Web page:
Shunt & Deadspace

By Donald R. Elton, MD, FCCP
Lexington Pulmonary and Critical Care

Shunt and dead space are terms used to describe extreme conditions where either blood flow or ventilation does not meet the other in the lung as it should for gas exchange to take place. While in their pure sense, the terms refer to the extreme conditions, they can also be used to describe areas or effects where blood flow and ventilation are not properly matched though both may be present to varying extents. Some refer to shunt-effect or dead space-effect to designate the ventilation/perfusion mismatch states that are less extreme than absolute shunt or dead space.

Shunt: that part of the cardiac output that returns to the left heart without the benefit of exposure to ventilated alveoli.

The oxygen content of mixed arterial blood (CaO2) is determined by the content of oxygen in the blood that reached ventilated alveoli (CcO2), the content of oxygen in blood that bypassed ventilated alveoli (CvO2), and the proportion of the two. Thus the formula:

QS/QT = (CcO2 - CaO2) / (CcO2 - CvO2)

Normal shunt fraction (QS/QT) is less than 0.05 (<5%).

Remember CxO2="1.39" x Hb x SxO2 + 0.003 x PxO2

CcO2 is the content of oxygen in pulmonary capillary blood and is estimated by plugging in 100% as the saturation (1.00 for the math) since the PcO2 (pulmonary capillary PO2) can be assumed to be high enough to assure 100% saturation. The PcO2 itself cannot be directly measured so we use PAO2 (from the alveolar air equation) in its place. This means that CcO2="1.39" x Hb + 0.003 x PAO2
Dead space: that part of inspired air that is exhaled without the benefit of exposure to perfused alveoli.
The carbon dioxide content of mixed exhaled gas (PECO2) is determined by the carbon dioxide content of the gas that came in contact with perfused alveoli (PACO2), the content of the gas that did not come in contact with perfused alveoli, and the proportion of the two. It can be assumed that there is no carbon dioxide in inspired air and thus no carbon dioxide in that part of the inspired volume that does not come in contact with perfused alveoli. One can also assume that gas that does contact perfused alveoli will equilibrate to the carbon dioxide content in the perfusing blood PACO2="PcCO2" or arterial blood PcCO2="PaCO2" since arterial carbon dioxide content is not greatly influenced by shunting). Thus the formula:

VD/VT="(PaCO2" PECO2) / (PaCO2 PICO2)

if one assumes that PICO2="0" the formula is simplified to:

VD/VT="(PaCO2" PECO2) / PaCO2

Normal VD/VT is less than 0.33 (<33%).

Example Calculations

Available data:

Hb 10 gm%
PaO2 75
SaO2 97%
Pb 750 mm Hg
PvO2 33
SvO2 65%
PaCO2 45 mm Hg
PECO2 15 mm Hg
FIO2 40%

Calculate the shunt & dead space from the above data.

The dead space is the easiest using

VD/VT="(PaCO2" PECO2) / PaCO2

VD/VT="(45" 15) / 45


The shunt equation is more complicated and takes more steps to complete. We start by calculating the contents to plug into the shunt equation:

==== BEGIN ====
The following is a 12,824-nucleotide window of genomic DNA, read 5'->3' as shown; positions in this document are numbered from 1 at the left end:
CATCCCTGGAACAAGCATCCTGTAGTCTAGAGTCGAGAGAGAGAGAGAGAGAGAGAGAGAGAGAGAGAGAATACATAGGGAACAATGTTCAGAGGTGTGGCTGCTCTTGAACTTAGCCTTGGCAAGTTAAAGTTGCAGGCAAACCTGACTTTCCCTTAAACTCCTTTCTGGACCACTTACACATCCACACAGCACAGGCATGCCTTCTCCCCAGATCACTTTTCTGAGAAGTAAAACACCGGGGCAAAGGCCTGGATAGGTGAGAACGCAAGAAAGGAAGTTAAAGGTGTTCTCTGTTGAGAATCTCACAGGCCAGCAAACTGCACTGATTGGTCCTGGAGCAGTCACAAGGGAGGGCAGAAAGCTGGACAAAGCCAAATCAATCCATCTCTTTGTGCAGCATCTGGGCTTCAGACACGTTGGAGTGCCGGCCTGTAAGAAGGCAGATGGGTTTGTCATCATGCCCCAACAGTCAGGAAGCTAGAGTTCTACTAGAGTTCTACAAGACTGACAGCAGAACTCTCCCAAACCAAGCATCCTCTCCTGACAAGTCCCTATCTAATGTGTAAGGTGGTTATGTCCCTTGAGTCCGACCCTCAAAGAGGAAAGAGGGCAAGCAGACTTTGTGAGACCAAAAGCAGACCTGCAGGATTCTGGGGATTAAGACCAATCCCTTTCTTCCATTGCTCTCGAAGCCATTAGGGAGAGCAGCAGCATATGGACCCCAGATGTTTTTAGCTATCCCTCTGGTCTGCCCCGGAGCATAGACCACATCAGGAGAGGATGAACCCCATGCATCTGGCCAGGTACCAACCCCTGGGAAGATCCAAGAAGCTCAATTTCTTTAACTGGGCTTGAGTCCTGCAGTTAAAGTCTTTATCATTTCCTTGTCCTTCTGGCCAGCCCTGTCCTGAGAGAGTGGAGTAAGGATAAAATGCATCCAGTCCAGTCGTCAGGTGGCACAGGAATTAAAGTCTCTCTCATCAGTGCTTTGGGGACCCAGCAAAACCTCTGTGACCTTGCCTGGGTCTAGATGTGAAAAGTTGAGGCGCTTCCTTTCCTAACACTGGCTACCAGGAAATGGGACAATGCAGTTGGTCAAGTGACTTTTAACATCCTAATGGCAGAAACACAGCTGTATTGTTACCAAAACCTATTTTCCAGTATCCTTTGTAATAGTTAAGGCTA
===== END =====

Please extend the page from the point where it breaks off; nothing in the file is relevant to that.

QS/QT="(CcO2" CaO2) / (CcO2 CvO2)

 arterial content:

CaO2="Hb" x SaO2 x 1.39 + 0.003 x PaO2

CaO2="10" x .97 x 1.39 + 0.003 x 75

CaO2="13.48" + 0.225="13.705" Vol %

mixed venous content:

CvO2="Hb" x SvO2 x 1.39 + 0.003 x PvO2

CvO2="10" x .65 x 1.39 + 0.003 x 33

CvO2="9.035" + 0.099="9.134" Vol %

Before we can calculate the CcO2, we must calculate the PAO2:

PIO2="FIO2" x (PB 47)

PIO2="0.4" x 713="285.2" mm Hg

PAO2="PIO2" PaCO2 x 1.25

PAO2="285.2" 45 x 1.25

PAO2="285.2" 56.25="228.95" mm Hg

pulmonary capillary content:

(CcO2): CcO2="Hb" x 1.39 + 0.003 x PAO2

CcO2="10" x 1.39 + 0.003 x 229

CcO2="13.9" + 0.687="14.59" Vol %

We can now fill in the final shunt equation:

QS/QT="(CcO2" CaO2) / (CcO2 CvO2)

QS/QT="(14.6" 13.7) / (14.6 9.1) QS/QT="0.9" / 5.5="0.16" %

Example Cases
Joe Crisco: A 64 year old male presents to the emergency room with chest pain, shortness of breath, and nausea. Initially he only had pain upon heavy exertion but over the last week he's had episodes at rest. Today he has had the pain continuously for the past hour. On physical examination he is acutely dyspneic and cyanotic. His lung exam reveals crackles up to the shoulders bilaterally and his neck veins are distended. A blood gas is drawn on 60% oxygen by mask and reveals a pH of 7.34, a PaCO2 of 33, and a PaO2 44.

1. What is wrong with this patient?

2. Why is he hypoxic?

3. What can be done therapeutically?

Cathy Crush: A 32 year old woman is in the hospital recovering from a fractured hip which she suffered in a motor vehicle accident. At 3 am one morning she develops sharp right sided chest pain and becomes acutely short of breath. She's never had these symptoms before. On physical examination she appears anxious and tachypneic. Her lung examination reveals a pleural friction rub heard over the right lateral chest. A chest x-ray is essentially normal and an electrocardiogram is significant for right atrial enlargement and tachycardia. A blood gas on a 40% oxygen mask shows a pH of 7.35, a PaCO2 of 33, and a PaO2 58.

1. What is wrong with this patient?

2. Why is she hypoxic?

3. What can be done therapeutically?

Winston Salem: This 49 year old man had his right lung removed because of lung cancer 6 months ago. He presents today for a routine follow-up visit and room air blood gasses are drawn revealing a pH of 7.42, a PaCO2 of 35, and a PaO2 88.

1. Why are this man's blood gasses normal?